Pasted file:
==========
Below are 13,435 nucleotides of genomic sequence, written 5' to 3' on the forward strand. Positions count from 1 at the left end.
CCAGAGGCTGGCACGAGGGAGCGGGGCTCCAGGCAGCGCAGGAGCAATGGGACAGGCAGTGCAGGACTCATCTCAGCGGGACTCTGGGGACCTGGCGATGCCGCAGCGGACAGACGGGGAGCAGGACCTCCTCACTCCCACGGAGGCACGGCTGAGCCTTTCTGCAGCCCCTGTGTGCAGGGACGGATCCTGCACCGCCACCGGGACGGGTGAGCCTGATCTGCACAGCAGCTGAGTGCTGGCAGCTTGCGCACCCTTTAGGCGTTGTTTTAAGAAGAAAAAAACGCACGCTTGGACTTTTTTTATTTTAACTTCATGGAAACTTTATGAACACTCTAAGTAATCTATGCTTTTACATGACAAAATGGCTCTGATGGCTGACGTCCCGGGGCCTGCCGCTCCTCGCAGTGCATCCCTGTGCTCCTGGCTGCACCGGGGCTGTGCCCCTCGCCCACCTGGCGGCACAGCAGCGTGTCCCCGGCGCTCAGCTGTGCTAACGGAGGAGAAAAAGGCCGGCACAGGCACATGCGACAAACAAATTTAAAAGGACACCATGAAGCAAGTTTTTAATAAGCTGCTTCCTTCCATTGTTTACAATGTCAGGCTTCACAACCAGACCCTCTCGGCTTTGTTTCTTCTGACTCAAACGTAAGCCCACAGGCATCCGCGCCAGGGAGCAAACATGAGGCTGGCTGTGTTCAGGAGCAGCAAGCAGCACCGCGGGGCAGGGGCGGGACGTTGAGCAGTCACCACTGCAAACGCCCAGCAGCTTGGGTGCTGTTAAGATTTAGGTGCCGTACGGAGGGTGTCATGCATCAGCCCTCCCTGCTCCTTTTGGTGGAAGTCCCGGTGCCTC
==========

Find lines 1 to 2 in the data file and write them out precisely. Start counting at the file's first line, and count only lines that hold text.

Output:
Below are 13,435 nucleotides of genomic sequence, written 5' to 3' on the forward strand. Positions count from 1 at the left end.
CCAGAGGCTGGCACGAGGGAGCGGGGCTCCAGGCAGCGCAGGAGCAATGGGACAGGCAGTGCAGGACTCATCTCAGCGGGACTCTGGGGACCTGGCGATGCCGCAGCGGACAGACGGGGAGCAGGACCTCCTCACTCCCACGGAGGCACGGCTGAGCCTTTCTGCAGCCCCTGTGTGCAGGGACGGATCCTGCACCGCCACCGGGACGGGTGAGCCTGATCTGCACAGCAGCTGAGTGCTGGCAGCTTGCGCACCCTTTAGGCGTTGTTTTAAGAAGAAAAAAACGCACGCTTGGACTTTTTTTATTTTAACTTCATGGAAACTTTATGAACACTCTAAGTAATCTATGCTTTTACATGACAAAATGGCTCTGATGGCTGACGTCCCGGGGCCTGCCGCTCCTCGCAGTGCATCCCTGTGCTCCTGGCTGCACCGGGGCTGTGCCCCTCGCCCACCTGGCGGCACAGCAGCGTGTCCCCGGCGCTCAGCTGTGCTAACGGAGGAGAAAAAGGCCGGCACAGGCACATGCGACAAACAAATTTAAAAGGACACCATGAAGCAAGTTTTTAATAAGCTGCTTCCTTCCATTGTTTACAATGTCAGGCTTCACAACCAGACCCTCTCGGCTTTGTTTCTTCTGACTCAAACGTAAGCCCACAGGCATCCGCGCCAGGGAGCAAACATGAGGCTGGCTGTGTTCAGGAGCAGCAAGCAGCACCGCGGGGCAGGGGCGGGACGTTGAGCAGTCACCACTGCAAACGCCCAGCAGCTTGGGTGCTGTTAAGATTTAGGTGCCGTACGGAGGGTGTCATGCATCAGCCCTCCCTGCTCCTTTTGGTGGAAGTCCCGGTGCCTC